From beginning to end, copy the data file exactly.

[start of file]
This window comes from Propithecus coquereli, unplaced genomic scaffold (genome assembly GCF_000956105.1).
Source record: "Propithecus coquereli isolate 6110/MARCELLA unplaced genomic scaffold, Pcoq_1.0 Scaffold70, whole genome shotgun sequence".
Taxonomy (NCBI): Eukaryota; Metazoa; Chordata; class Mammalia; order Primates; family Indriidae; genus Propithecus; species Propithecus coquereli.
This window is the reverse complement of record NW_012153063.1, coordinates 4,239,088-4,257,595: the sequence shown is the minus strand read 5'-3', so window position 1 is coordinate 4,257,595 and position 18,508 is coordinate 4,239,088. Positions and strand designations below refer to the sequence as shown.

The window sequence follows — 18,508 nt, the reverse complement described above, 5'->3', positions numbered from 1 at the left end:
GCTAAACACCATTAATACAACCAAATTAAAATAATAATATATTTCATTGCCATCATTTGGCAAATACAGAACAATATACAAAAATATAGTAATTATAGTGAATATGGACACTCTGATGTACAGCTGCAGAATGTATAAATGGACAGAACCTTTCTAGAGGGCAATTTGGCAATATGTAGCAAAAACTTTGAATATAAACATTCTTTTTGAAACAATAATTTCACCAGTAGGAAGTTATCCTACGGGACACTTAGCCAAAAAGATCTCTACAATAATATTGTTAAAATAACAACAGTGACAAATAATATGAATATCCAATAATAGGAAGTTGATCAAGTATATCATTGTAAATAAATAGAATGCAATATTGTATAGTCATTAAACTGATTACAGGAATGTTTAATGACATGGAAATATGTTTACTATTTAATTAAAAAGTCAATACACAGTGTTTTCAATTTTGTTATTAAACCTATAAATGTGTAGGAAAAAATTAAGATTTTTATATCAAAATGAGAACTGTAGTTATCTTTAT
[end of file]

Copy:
This window comes from Propithecus coquereli, unplaced genomic scaffold (genome assembly GCF_000956105.1).
Source record: "Propithecus coquereli isolate 6110/MARCELLA unplaced genomic scaffold, Pcoq_1.0 Scaffold70, whole genome shotgun sequence".
Taxonomy (NCBI): Eukaryota; Metazoa; Chordata; class Mammalia; order Primates; family Indriidae; genus Propithecus; species Propithecus coquereli.
This window is the reverse complement of record NW_012153063.1, coordinates 4,239,088-4,257,595: the sequence shown is the minus strand read 5'-3', so window position 1 is coordinate 4,257,595 and position 18,508 is coordinate 4,239,088. Positions and strand designations below refer to the sequence as shown.

The window sequence follows — 18,508 nt, the reverse complement described above, 5'->3', positions numbered from 1 at the left end:
GCTAAACACCATTAATACAACCAAATTAAAATAATAATATATTTCATTGCCATCATTTGGCAAATACAGAACAATATACAAAAATATAGTAATTATAGTGAATATGGACACTCTGATGTACAGCTGCAGAATGTATAAATGGACAGAACCTTTCTAGAGGGCAATTTGGCAATATGTAGCAAAAACTTTGAATATAAACATTCTTTTTGAAACAATAATTTCACCAGTAGGAAGTTATCCTACGGGACACTTAGCCAAAAAGATCTCTACAATAATATTGTTAAAATAACAACAGTGACAAATAATATGAATATCCAATAATAGGAAGTTGATCAAGTATATCATTGTAAATAAATAGAATGCAATATTGTATAGTCATTAAACTGATTACAGGAATGTTTAATGACATGGAAATATGTTTACTATTTAATTAAAAAGTCAATACACAGTGTTTTCAATTTTGTTATTAAACCTATAAATGTGTAGGAAAAAATTAAGATTTTTATATCAAAATGAGAACTGTAGTTATCTTTAT